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Effectively adopting CSR for your business requires developing a strategy for its implementation. The spectrum of possible CSR initiatives available to a company is mind boggling. You can start with a barebones approach — say, replacing disposable (and environmentally unfriendly) Styrofoam coffee cups with washable and infinitely reusable porcelain coffee mugs — or you can go all the way to a multiphase international CSR strategy that touches every part of your organization and has a direct and significant impact on the world.

Kellie McElhaney is the faculty director of the Center for Responsible Business at the Haas School of Business, University of California, Berkeley. In her book Just Good Business: The Strategic Guide to Aligning Corporate Social Responsibility and Brand (Berrett Koehler), Kellie describes seven rules to consider when developing an effective CSR strategy:

  • Know thyself. Your CSR strategy must be authentic and must ring true for your organization. The best way to ensure that this is the case is to closely match it to your company’s mission, vision, and values. Employees, customers, and others will know when it’s not authentic, and your CSR strategy won’t have the desired effect.

  • Get a good fit. The goals you select for your CSR strategy must fit your company and its products and services. For example, if your business is a boutique selling women’s clothing, then actively supporting breast cancer research is a good fit.

  • Be consistent. Be sure that everyone in your organization knows what your CSR strategy and goals are and that everyone can express them consistently to one another — and to the general public. Your CSR efforts are multiplied when everyone in your company has a clear understanding of his or her role and is completely aligned with the program.

  • Simplify. In developing and implementing a CSR strategy, simpler is usually better. Organic yogurt maker Stonyfield Farm’s mantra is simple: “Healthy food, healthy people, healthy planet.” Anyone can understand what the company is committed to accomplishing, and customers feel tremendous brand loyalty because they want to be a part of what Stonyfield is doing.

  • Work from the inside out. Your CSR strategy isn’t worth the paper it’s written on if you haven’t engaged your employees in the process of developing and implementing it. Instead of forcing a CSR strategy on your employees, invite their active participation in creating it and then rolling it out. You’ll get better results and your employees will be pleased that you thought highly enough about them to involve them in the process.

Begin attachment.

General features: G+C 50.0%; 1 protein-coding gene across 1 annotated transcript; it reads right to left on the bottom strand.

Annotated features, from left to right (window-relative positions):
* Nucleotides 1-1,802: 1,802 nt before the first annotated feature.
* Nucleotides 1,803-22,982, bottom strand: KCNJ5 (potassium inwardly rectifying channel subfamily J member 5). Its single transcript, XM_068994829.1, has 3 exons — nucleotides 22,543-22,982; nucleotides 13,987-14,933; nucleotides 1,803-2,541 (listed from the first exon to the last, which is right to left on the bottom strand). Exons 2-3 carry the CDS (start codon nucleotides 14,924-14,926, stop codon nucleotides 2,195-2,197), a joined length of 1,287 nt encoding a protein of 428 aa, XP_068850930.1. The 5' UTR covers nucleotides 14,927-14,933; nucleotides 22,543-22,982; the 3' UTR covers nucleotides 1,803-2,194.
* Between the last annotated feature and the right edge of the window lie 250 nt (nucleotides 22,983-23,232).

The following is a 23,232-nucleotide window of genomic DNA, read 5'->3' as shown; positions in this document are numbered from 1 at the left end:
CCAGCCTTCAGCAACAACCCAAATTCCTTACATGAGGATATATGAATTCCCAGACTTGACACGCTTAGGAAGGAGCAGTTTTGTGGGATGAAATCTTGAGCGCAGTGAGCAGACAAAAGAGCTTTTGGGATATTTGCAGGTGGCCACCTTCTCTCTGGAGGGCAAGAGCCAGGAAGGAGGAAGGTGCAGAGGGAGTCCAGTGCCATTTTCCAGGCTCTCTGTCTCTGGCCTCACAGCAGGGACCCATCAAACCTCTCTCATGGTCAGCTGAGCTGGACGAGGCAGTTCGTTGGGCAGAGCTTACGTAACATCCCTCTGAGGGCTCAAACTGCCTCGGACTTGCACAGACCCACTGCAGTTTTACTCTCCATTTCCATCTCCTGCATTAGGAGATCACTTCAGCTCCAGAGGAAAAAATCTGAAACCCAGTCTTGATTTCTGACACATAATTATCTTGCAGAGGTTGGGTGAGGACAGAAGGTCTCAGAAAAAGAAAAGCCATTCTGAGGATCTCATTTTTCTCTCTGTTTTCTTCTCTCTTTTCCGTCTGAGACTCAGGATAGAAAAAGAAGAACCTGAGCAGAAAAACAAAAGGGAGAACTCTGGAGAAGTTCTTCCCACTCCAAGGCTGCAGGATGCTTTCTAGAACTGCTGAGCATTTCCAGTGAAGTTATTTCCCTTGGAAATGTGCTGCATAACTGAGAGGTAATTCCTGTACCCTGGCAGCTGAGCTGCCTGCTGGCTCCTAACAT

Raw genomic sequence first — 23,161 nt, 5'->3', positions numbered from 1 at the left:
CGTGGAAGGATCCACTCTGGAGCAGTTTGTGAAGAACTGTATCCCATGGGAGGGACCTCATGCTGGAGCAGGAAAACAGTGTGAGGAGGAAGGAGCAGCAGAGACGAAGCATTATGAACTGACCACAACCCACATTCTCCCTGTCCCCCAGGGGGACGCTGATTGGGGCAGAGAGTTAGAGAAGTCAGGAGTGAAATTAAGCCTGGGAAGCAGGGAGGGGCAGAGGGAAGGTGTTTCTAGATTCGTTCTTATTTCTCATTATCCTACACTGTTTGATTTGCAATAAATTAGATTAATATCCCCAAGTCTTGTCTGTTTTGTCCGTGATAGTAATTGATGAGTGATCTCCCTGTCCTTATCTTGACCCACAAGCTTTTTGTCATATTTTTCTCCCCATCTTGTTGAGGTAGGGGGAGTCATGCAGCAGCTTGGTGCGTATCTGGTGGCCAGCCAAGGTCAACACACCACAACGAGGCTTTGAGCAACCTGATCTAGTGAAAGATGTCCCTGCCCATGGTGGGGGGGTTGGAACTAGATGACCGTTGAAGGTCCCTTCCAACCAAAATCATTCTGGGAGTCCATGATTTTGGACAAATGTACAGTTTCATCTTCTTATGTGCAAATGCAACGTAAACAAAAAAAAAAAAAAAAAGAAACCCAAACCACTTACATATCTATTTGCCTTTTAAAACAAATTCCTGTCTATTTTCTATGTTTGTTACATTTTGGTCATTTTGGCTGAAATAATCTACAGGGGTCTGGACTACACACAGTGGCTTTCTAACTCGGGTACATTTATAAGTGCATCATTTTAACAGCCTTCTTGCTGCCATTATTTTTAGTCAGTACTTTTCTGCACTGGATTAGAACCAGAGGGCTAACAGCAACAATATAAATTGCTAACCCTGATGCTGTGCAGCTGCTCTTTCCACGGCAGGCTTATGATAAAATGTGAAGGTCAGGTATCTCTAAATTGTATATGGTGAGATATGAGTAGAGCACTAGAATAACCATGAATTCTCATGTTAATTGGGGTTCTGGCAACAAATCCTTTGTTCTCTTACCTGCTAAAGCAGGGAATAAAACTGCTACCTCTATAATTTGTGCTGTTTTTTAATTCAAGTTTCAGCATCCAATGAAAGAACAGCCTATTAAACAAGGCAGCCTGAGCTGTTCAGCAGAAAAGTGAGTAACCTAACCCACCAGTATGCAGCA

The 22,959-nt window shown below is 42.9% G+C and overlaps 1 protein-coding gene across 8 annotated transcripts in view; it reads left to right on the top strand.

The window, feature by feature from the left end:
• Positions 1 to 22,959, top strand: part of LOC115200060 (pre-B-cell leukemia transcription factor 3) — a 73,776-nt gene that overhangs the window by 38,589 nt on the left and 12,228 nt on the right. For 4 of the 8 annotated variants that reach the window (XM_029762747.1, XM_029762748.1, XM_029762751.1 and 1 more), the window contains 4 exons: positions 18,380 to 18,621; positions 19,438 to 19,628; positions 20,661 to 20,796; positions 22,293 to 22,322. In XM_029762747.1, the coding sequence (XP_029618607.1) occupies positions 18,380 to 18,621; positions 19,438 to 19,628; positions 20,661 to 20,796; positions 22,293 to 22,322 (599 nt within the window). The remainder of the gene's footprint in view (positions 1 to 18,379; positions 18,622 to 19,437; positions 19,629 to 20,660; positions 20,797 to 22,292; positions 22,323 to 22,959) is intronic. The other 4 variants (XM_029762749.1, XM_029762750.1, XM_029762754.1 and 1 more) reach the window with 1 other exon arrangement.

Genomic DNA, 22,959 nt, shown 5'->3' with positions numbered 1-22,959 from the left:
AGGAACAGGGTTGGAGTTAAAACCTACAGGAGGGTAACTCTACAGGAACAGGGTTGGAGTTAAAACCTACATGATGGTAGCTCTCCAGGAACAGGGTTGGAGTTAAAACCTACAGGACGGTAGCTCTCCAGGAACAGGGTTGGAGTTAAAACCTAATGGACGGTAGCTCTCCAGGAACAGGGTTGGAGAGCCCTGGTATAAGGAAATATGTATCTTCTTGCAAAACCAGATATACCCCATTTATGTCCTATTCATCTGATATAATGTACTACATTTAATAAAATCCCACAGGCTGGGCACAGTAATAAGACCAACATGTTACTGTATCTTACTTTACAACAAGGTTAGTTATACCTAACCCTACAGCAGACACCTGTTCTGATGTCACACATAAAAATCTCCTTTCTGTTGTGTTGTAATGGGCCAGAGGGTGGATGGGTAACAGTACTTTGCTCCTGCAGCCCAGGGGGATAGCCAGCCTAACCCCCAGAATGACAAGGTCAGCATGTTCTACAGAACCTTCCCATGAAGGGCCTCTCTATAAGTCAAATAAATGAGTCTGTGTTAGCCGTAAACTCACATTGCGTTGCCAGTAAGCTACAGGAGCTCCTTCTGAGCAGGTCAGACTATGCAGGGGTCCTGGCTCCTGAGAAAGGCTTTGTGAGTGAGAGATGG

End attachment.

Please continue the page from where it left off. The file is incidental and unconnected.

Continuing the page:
• Know your customer. When developing a CSR strategy, it’s better to address the immediate needs of your customers before you try to solve all the problems of the world. These customer needs often boil down to the most basic of human needs: safety, love and belonging, self‐esteem, and self‐actualization. If you can address these customer needs, you’ll have a customer for life.

  • Tell your story. When you have your CSR strategy in place, don’t be afraid to publicize your efforts to be socially responsible along with your successes. Again, many people are attracted to companies that operate in a socially responsible way. If you don’t get out the word about your programs, you’ll lose this powerful advantage. So tell your story — as often as you can — to your employees and to the general public. Use company newsletters and brochures, your website, and online social media such as Twitter, Facebook, LinkedIn, and YouTube.

Above all, don’t spend hours, days, or weeks laboring over a CSR strategy, only to file it away and forget all about it. Integrate your strategy into your everyday business operations. In this way, you’ll gain the full benefit of corporate social responsibility — a benefit that can give you a distinct competitive advantage in the marketplace.

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